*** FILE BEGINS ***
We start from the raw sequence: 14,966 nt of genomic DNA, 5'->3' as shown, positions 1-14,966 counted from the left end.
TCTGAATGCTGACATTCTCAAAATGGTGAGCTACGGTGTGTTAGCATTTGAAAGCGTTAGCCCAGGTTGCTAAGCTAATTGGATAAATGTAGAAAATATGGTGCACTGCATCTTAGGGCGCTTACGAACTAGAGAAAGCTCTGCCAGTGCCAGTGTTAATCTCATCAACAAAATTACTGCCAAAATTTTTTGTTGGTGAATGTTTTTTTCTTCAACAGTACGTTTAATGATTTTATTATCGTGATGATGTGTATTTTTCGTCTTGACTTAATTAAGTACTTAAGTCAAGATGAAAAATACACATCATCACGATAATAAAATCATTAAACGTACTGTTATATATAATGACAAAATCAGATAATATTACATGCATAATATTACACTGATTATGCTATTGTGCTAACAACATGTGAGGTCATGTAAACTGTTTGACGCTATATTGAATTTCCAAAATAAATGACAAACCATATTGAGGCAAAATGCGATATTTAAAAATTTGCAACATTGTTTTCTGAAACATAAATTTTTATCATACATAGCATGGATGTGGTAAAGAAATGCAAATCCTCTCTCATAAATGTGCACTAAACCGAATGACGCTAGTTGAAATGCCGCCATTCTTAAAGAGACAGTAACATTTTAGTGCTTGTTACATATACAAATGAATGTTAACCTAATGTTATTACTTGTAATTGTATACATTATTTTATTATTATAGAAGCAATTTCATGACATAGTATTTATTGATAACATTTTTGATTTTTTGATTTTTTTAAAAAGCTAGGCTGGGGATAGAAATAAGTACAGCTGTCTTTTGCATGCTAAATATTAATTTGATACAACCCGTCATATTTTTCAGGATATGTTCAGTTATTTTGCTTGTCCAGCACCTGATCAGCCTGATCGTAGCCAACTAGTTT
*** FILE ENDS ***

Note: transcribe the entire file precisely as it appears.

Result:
We start from the raw sequence: 14,966 nt of genomic DNA, 5'->3' as shown, positions 1-14,966 counted from the left end.
TCTGAATGCTGACATTCTCAAAATGGTGAGCTACGGTGTGTTAGCATTTGAAAGCGTTAGCCCAGGTTGCTAAGCTAATTGGATAAATGTAGAAAATATGGTGCACTGCATCTTAGGGCGCTTACGAACTAGAGAAAGCTCTGCCAGTGCCAGTGTTAATCTCATCAACAAAATTACTGCCAAAATTTTTTGTTGGTGAATGTTTTTTTCTTCAACAGTACGTTTAATGATTTTATTATCGTGATGATGTGTATTTTTCGTCTTGACTTAATTAAGTACTTAAGTCAAGATGAAAAATACACATCATCACGATAATAAAATCATTAAACGTACTGTTATATATAATGACAAAATCAGATAATATTACATGCATAATATTACACTGATTATGCTATTGTGCTAACAACATGTGAGGTCATGTAAACTGTTTGACGCTATATTGAATTTCCAAAATAAATGACAAACCATATTGAGGCAAAATGCGATATTTAAAAATTTGCAACATTGTTTTCTGAAACATAAATTTTTATCATACATAGCATGGATGTGGTAAAGAAATGCAAATCCTCTCTCATAAATGTGCACTAAACCGAATGACGCTAGTTGAAATGCCGCCATTCTTAAAGAGACAGTAACATTTTAGTGCTTGTTACATATACAAATGAATGTTAACCTAATGTTATTACTTGTAATTGTATACATTATTTTATTATTATAGAAGCAATTTCATGACATAGTATTTATTGATAACATTTTTGATTTTTTGATTTTTTTAAAAAGCTAGGCTGGGGATAGAAATAAGTACAGCTGTCTTTTGCATGCTAAATATTAATTTGATACAACCCGTCATATTTTTCAGGATATGTTCAGTTATTTTGCTTGTCCAGCACCTGATCAGCCTGATCGTAGCCAACTAGTTT